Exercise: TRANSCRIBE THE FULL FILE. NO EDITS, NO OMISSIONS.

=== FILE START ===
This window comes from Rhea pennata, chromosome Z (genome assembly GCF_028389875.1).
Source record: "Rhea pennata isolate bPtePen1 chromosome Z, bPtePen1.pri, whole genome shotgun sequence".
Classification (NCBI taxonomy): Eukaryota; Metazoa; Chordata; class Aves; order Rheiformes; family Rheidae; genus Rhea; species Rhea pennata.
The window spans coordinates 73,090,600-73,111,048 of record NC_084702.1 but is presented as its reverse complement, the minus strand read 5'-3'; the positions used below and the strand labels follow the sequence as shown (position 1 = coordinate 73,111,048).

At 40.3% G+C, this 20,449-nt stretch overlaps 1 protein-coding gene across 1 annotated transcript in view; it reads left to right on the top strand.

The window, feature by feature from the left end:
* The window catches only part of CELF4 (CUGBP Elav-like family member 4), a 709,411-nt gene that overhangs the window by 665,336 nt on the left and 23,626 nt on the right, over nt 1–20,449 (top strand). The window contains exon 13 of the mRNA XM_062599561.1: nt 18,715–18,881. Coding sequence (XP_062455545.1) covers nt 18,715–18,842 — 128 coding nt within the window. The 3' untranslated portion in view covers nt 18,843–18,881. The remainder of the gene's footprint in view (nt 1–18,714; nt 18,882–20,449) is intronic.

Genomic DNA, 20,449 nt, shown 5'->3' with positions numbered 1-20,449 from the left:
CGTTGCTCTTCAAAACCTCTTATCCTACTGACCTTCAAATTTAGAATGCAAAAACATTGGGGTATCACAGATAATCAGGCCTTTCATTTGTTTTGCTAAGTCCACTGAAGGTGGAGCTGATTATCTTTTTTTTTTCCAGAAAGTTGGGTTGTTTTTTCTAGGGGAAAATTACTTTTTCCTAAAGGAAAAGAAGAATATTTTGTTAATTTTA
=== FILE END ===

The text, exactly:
This window comes from Rhea pennata, chromosome Z (genome assembly GCF_028389875.1).
Source record: "Rhea pennata isolate bPtePen1 chromosome Z, bPtePen1.pri, whole genome shotgun sequence".
Classification (NCBI taxonomy): Eukaryota; Metazoa; Chordata; class Aves; order Rheiformes; family Rheidae; genus Rhea; species Rhea pennata.
The window spans coordinates 73,090,600-73,111,048 of record NC_084702.1 but is presented as its reverse complement, the minus strand read 5'-3'; the positions used below and the strand labels follow the sequence as shown (position 1 = coordinate 73,111,048).

At 40.3% G+C, this 20,449-nt stretch overlaps 1 protein-coding gene across 1 annotated transcript in view; it reads left to right on the top strand.

The window, feature by feature from the left end:
* The window catches only part of CELF4 (CUGBP Elav-like family member 4), a 709,411-nt gene that overhangs the window by 665,336 nt on the left and 23,626 nt on the right, over nt 1–20,449 (top strand). The window contains exon 13 of the mRNA XM_062599561.1: nt 18,715–18,881. Coding sequence (XP_062455545.1) covers nt 18,715–18,842 — 128 coding nt within the window. The 3' untranslated portion in view covers nt 18,843–18,881. The remainder of the gene's footprint in view (nt 1–18,714; nt 18,882–20,449) is intronic.

Genomic DNA, 20,449 nt, shown 5'->3' with positions numbered 1-20,449 from the left:
CGTTGCTCTTCAAAACCTCTTATCCTACTGACCTTCAAATTTAGAATGCAAAAACATTGGGGTATCACAGATAATCAGGCCTTTCATTTGTTTTGCTAAGTCCACTGAAGGTGGAGCTGATTATCTTTTTTTTTTCCAGAAAGTTGGGTTGTTTTTTCTAGGGGAAAATTACTTTTTCCTAAAGGAAAAGAAGAATATTTTGTTAATTTTA